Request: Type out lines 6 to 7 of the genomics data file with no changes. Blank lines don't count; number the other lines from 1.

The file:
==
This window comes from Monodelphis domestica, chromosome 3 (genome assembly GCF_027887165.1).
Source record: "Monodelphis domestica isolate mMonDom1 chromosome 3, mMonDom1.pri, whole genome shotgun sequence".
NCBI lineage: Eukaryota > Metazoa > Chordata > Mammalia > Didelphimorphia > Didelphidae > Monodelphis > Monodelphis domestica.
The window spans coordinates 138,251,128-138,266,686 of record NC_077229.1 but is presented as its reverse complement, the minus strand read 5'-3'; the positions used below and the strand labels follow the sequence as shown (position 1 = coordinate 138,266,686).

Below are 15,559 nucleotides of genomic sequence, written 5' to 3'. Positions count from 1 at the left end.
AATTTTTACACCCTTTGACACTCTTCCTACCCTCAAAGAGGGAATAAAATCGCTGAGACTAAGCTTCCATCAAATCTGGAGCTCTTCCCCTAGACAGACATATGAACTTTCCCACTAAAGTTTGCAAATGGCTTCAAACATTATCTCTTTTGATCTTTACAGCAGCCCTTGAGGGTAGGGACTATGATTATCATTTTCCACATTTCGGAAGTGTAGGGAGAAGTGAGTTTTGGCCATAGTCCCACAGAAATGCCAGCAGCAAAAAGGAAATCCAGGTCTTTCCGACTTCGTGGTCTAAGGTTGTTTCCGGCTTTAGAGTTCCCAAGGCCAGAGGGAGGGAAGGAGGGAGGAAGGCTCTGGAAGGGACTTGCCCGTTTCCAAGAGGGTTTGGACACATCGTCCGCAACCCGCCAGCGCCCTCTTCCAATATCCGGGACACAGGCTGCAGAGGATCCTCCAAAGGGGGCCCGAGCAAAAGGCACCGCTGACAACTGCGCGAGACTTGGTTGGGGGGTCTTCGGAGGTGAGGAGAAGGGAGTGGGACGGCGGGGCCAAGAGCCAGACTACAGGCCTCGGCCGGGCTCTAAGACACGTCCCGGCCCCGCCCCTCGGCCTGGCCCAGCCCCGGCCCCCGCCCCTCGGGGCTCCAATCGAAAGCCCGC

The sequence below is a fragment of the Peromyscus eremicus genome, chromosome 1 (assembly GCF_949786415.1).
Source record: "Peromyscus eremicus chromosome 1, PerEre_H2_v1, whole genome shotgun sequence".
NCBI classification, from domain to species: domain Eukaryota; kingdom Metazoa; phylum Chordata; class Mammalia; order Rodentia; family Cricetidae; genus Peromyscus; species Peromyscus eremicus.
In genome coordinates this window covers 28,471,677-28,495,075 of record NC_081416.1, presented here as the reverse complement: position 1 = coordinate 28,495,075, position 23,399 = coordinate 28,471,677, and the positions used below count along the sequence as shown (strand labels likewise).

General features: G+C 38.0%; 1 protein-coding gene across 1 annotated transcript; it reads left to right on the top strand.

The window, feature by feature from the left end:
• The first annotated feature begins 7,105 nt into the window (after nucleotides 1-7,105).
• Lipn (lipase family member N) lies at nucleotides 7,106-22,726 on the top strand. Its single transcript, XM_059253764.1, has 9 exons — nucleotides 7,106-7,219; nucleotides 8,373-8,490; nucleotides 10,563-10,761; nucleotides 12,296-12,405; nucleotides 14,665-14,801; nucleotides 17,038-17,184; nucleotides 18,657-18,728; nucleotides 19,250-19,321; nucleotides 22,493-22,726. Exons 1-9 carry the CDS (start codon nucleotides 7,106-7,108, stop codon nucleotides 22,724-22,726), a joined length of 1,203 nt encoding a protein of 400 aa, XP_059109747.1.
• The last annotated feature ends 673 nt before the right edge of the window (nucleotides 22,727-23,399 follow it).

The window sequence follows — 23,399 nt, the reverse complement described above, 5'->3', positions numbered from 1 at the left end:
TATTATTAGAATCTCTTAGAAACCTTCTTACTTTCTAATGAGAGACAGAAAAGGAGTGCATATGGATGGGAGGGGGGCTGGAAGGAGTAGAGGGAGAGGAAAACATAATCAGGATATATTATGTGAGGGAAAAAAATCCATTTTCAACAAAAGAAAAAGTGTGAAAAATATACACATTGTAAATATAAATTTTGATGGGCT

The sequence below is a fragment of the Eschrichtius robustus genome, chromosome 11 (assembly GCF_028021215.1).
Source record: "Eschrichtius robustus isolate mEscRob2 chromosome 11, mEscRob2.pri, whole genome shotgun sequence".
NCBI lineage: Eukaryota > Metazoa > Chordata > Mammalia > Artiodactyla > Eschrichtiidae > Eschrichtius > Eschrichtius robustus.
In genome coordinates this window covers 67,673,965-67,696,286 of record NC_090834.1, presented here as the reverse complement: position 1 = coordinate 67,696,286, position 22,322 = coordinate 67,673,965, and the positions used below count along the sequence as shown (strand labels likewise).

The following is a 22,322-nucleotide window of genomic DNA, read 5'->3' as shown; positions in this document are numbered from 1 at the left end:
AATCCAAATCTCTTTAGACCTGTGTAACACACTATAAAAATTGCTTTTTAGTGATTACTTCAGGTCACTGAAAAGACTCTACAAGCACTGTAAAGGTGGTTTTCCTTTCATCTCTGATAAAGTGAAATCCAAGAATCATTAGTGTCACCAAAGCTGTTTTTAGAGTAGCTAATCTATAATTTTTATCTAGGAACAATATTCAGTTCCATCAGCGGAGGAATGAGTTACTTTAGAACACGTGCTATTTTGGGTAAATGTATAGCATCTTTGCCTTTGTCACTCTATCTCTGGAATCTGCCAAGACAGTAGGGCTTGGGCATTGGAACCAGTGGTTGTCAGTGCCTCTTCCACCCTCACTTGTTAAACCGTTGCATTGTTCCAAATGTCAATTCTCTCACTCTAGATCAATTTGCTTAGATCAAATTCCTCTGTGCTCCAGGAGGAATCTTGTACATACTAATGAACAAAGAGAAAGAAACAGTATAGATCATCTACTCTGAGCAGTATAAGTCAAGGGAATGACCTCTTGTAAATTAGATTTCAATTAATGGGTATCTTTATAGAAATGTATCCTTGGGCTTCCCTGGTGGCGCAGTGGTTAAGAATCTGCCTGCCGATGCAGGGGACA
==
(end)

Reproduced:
AATTTTTACACCCTTTGACACTCTTCCTACCCTCAAAGAGGGAATAAAATCGCTGAGACTAAGCTTCCATCAAATCTGGAGCTCTTCCCCTAGACAGACATATGAACTTTCCCACTAAAGTTTGCAAATGGCTTCAAACATTATCTCTTTTGATCTTTACAGCAGCCCTTGAGGGTAGGGACTATGATTATCATTTTCCACATTTCGGAAGTGTAGGGAGAAGTGAGTTTTGGCCATAGTCCCACAGAAATGCCAGCAGCAAAAAGGAAATCCAGGTCTTTCCGACTTCGTGGTCTAAGGTTGTTTCCGGCTTTAGAGTTCCCAAGGCCAGAGGGAGGGAAGGAGGGAGGAAGGCTCTGGAAGGGACTTGCCCGTTTCCAAGAGGGTTTGGACACATCGTCCGCAACCCGCCAGCGCCCTCTTCCAATATCCGGGACACAGGCTGCAGAGGATCCTCCAAAGGGGGCCCGAGCAAAAGGCACCGCTGACAACTGCGCGAGACTTGGTTGGGGGGTCTTCGGAGGTGAGGAGAAGGGAGTGGGACGGCGGGGCCAAGAGCCAGACTACAGGCCTCGGCCGGGCTCTAAGACACGTCCCGGCCCCGCCCCTCGGCCTGGCCCAGCCCCGGCCCCCGCCCCTCGGGGCTCCAATCGAAAGCCCGC

The sequence below is a fragment of the Peromyscus eremicus genome, chromosome 1 (assembly GCF_949786415.1).